New key element discovered in pathogenesis of Burkitt lymphoma

August 13, 2012

Burkitt lymphoma is a malignant, fast-growing tumor that originates from a subtype of white blood cells called B lymphocytes of the immune system and often affects internal organs and the central nervous system. Now Dr. Sandrine Sander and Professor Klaus Rajewsky of the Max Delbrück Center for Molecular Medicine (MDC) Berlin-Buch have identified a key element that transforms the immune cells into malignant lymphoma cells. They developed a mouse model that closely resembles Burkitt lymphoma in humans and that may help to test new treatment strategies (Cancer Cell).

Burkitt lymphoma typically develops in childhood and occurs most frequently in equatorial Africa and South America. This originates from germinal centers of the lymphoid organs (Peyer's patches in the small intestine, lymph nodes and spleen). The germinal center reaction is initiated by mature B cells upon detection of a foreign substance (antigen). These B cells modify their DNA in the course of the reaction, resulting finally in a highly specific antibody response against the antigen.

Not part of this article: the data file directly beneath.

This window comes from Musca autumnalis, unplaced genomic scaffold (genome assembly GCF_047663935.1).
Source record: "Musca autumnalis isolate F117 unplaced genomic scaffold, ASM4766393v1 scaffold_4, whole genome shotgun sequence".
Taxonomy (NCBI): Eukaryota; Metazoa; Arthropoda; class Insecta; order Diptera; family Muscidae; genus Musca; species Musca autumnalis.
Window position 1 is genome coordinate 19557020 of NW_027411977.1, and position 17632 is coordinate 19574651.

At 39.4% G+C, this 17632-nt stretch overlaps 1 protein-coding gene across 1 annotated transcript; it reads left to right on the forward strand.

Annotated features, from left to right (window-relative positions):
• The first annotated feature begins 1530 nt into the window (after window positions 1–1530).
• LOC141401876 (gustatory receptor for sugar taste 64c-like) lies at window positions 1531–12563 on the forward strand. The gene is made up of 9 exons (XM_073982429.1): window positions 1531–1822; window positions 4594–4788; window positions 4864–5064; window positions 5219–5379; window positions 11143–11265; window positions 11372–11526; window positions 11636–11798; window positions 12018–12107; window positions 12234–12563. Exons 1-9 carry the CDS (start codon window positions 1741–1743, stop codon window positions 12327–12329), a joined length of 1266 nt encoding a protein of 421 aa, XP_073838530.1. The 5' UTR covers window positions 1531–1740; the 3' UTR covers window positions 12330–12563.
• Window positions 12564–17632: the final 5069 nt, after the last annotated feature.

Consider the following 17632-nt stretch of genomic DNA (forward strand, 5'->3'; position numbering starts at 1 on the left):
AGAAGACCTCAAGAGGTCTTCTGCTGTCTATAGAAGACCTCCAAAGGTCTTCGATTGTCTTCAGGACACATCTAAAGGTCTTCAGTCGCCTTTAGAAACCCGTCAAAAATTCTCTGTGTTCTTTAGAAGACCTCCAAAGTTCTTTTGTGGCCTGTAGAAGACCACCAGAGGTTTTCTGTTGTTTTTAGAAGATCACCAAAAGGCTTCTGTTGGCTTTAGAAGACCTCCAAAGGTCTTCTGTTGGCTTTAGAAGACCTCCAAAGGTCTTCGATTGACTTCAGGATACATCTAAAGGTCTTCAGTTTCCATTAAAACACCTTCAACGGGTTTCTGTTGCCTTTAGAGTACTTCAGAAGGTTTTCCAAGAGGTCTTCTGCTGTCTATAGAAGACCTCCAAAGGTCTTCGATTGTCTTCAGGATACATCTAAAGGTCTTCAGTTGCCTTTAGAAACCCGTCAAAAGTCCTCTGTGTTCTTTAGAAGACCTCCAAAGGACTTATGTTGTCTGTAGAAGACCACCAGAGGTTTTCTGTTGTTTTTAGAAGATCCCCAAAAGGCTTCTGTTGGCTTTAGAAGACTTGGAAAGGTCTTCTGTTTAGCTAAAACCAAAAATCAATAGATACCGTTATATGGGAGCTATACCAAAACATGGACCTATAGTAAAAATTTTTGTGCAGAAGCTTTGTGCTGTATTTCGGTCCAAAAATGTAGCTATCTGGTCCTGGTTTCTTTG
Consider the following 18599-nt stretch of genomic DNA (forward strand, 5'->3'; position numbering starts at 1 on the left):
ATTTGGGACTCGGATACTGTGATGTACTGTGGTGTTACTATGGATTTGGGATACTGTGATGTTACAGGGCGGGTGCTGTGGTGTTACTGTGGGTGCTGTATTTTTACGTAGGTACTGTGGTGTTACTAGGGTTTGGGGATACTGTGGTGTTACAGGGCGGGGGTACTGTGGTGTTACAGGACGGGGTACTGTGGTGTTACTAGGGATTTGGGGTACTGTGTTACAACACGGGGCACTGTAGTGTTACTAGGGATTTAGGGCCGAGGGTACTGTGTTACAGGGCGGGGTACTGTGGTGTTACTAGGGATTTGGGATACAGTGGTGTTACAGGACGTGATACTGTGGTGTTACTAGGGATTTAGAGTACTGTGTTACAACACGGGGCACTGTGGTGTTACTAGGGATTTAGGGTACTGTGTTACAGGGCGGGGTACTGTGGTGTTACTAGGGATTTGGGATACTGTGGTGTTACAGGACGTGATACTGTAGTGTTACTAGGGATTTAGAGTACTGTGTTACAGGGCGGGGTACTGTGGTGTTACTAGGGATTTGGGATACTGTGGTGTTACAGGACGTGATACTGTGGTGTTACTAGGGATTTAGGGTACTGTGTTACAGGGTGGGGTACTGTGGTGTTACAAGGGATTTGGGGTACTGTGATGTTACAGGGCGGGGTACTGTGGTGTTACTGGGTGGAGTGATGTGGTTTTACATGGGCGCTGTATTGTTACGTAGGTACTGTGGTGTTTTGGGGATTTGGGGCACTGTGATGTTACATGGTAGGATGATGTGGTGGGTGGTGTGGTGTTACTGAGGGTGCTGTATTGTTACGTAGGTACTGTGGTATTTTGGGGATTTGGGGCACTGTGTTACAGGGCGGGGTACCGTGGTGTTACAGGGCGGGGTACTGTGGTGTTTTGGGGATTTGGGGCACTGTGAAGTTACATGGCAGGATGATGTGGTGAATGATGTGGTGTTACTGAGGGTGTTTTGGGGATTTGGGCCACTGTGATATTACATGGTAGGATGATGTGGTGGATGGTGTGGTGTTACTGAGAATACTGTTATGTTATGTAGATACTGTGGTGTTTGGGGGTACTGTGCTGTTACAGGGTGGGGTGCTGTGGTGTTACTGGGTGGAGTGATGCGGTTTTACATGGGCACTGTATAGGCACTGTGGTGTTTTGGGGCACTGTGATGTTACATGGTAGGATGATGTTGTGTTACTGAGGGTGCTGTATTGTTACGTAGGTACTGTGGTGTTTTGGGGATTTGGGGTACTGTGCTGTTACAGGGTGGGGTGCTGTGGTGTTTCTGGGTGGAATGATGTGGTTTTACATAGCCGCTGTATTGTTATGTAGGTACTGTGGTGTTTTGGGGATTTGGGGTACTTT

The B cell receptor (BCR), an antibody presented on the surface of mature B cells, plays a crucial role in the germinal center reaction. In order to optimally recognize the respective antigen and initiate an appropriate immune response, the DNA segments encoding the antibody need to be modified and rearranged. While the processes are complex, DNA breaks occur and error-prone repair mechanisms may lead to genetic mutations associated with cancer development.

It is well established that in Burkitt lymphoma, mistakes in the repair of DNA breaks result in the translocation of the c-MYC oncogene. This gene regulates cell division, and thus its expression is tightly controlled in normal cells. The c-MYC translocation leads to its deregulation, and the affected cells divide in an uncontrolled manner. However, c-MYC overexpression also leads to massive cell death. Therefore c-MYC deregulation by itself is unable to transform normal cells into cancer cells. In Burkitt lymphoma, the apoptosis induction of elevated c-MYC expression must be overcome by additional mutations preventing cell death.